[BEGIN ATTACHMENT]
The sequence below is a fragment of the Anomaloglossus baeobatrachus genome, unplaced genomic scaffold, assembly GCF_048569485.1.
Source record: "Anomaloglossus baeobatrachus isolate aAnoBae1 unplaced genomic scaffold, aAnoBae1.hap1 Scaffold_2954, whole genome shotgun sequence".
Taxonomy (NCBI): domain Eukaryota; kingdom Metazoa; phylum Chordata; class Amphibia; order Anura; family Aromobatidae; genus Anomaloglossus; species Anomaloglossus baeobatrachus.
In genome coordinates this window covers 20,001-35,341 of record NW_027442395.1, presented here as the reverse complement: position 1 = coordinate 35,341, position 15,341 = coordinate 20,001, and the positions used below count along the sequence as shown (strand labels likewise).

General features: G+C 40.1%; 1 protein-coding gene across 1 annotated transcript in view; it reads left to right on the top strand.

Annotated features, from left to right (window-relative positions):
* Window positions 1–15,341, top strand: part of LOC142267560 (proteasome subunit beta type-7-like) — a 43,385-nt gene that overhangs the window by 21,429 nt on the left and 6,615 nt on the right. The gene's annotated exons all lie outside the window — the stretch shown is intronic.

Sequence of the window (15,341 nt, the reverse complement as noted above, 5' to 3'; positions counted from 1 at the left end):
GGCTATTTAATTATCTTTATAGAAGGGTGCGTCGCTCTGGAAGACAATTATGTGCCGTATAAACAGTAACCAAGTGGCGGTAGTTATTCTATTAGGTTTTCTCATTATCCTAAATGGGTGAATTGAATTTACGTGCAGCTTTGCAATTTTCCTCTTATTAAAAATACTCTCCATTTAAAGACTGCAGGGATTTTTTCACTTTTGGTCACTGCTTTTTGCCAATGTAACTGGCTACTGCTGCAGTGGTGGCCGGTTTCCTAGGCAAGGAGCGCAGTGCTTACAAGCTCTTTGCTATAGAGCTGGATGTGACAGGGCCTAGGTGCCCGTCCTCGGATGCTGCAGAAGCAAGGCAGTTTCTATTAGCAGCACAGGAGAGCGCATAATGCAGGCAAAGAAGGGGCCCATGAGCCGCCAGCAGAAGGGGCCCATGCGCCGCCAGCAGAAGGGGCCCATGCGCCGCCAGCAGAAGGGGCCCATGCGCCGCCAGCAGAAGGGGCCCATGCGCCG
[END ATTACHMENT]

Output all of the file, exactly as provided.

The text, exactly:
The sequence below is a fragment of the Anomaloglossus baeobatrachus genome, unplaced genomic scaffold, assembly GCF_048569485.1.
Source record: "Anomaloglossus baeobatrachus isolate aAnoBae1 unplaced genomic scaffold, aAnoBae1.hap1 Scaffold_2954, whole genome shotgun sequence".
Taxonomy (NCBI): domain Eukaryota; kingdom Metazoa; phylum Chordata; class Amphibia; order Anura; family Aromobatidae; genus Anomaloglossus; species Anomaloglossus baeobatrachus.
In genome coordinates this window covers 20,001-35,341 of record NW_027442395.1, presented here as the reverse complement: position 1 = coordinate 35,341, position 15,341 = coordinate 20,001, and the positions used below count along the sequence as shown (strand labels likewise).

General features: G+C 40.1%; 1 protein-coding gene across 1 annotated transcript in view; it reads left to right on the top strand.

Annotated features, from left to right (window-relative positions):
* Window positions 1–15,341, top strand: part of LOC142267560 (proteasome subunit beta type-7-like) — a 43,385-nt gene that overhangs the window by 21,429 nt on the left and 6,615 nt on the right. The gene's annotated exons all lie outside the window — the stretch shown is intronic.

Sequence of the window (15,341 nt, the reverse complement as noted above, 5' to 3'; positions counted from 1 at the left end):
GGCTATTTAATTATCTTTATAGAAGGGTGCGTCGCTCTGGAAGACAATTATGTGCCGTATAAACAGTAACCAAGTGGCGGTAGTTATTCTATTAGGTTTTCTCATTATCCTAAATGGGTGAATTGAATTTACGTGCAGCTTTGCAATTTTCCTCTTATTAAAAATACTCTCCATTTAAAGACTGCAGGGATTTTTTCACTTTTGGTCACTGCTTTTTGCCAATGTAACTGGCTACTGCTGCAGTGGTGGCCGGTTTCCTAGGCAAGGAGCGCAGTGCTTACAAGCTCTTTGCTATAGAGCTGGATGTGACAGGGCCTAGGTGCCCGTCCTCGGATGCTGCAGAAGCAAGGCAGTTTCTATTAGCAGCACAGGAGAGCGCATAATGCAGGCAAAGAAGGGGCCCATGAGCCGCCAGCAGAAGGGGCCCATGCGCCGCCAGCAGAAGGGGCCCATGCGCCGCCAGCAGAAGGGGCCCATGCGCCGCCAGCAGAAGGGGCCCATGCGCCG